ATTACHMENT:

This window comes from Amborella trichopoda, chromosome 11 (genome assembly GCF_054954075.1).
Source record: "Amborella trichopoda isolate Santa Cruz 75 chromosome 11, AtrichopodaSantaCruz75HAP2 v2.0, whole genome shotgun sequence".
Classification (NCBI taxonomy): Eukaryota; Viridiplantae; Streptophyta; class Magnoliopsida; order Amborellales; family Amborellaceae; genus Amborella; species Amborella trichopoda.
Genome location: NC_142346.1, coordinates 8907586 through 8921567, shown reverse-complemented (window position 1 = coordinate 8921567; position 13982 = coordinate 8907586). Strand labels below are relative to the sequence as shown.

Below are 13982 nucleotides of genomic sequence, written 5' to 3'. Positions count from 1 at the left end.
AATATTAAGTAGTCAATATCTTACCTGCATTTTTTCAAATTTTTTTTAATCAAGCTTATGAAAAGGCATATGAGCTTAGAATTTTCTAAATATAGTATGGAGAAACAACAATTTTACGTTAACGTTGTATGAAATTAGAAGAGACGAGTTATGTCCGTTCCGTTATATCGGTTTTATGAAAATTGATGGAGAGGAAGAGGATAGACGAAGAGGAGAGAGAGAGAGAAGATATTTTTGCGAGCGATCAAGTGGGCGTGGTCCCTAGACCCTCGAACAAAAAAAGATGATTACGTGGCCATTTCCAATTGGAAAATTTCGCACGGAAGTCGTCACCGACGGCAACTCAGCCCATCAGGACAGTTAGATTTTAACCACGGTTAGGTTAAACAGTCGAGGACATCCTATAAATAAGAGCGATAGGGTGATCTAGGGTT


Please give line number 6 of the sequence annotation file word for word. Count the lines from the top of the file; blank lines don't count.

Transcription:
AATATTAAGTAGTCAATATCTTACCTGCATTTTTTCAAATTTTTTTTAATCAAGCTTATGAAAAGGCATATGAGCTTAGAATTTTCTAAATATAGTATGGAGAAACAACAATTTTACGTTAACGTTGTATGAAATTAGAAGAGACGAGTTATGTCCGTTCCGTTATATCGGTTTTATGAAAATTGATGGAGAGGAAGAGGATAGACGAAGAGGAGAGAGAGAGAGAAGATATTTTTGCGAGCGATCAAGTGGGCGTGGTCCCTAGACCCTCGAACAAAAAAAGATGATTACGTGGCCATTTCCAATTGGAAAATTTCGCACGGAAGTCGTCACCGACGGCAACTCAGCCCATCAGGACAGTTAGATTTTAACCACGGTTAGGTTAAACAGTCGAGGACATCCTATAAATAAGAGCGATAGGGTGATCTAGGGTT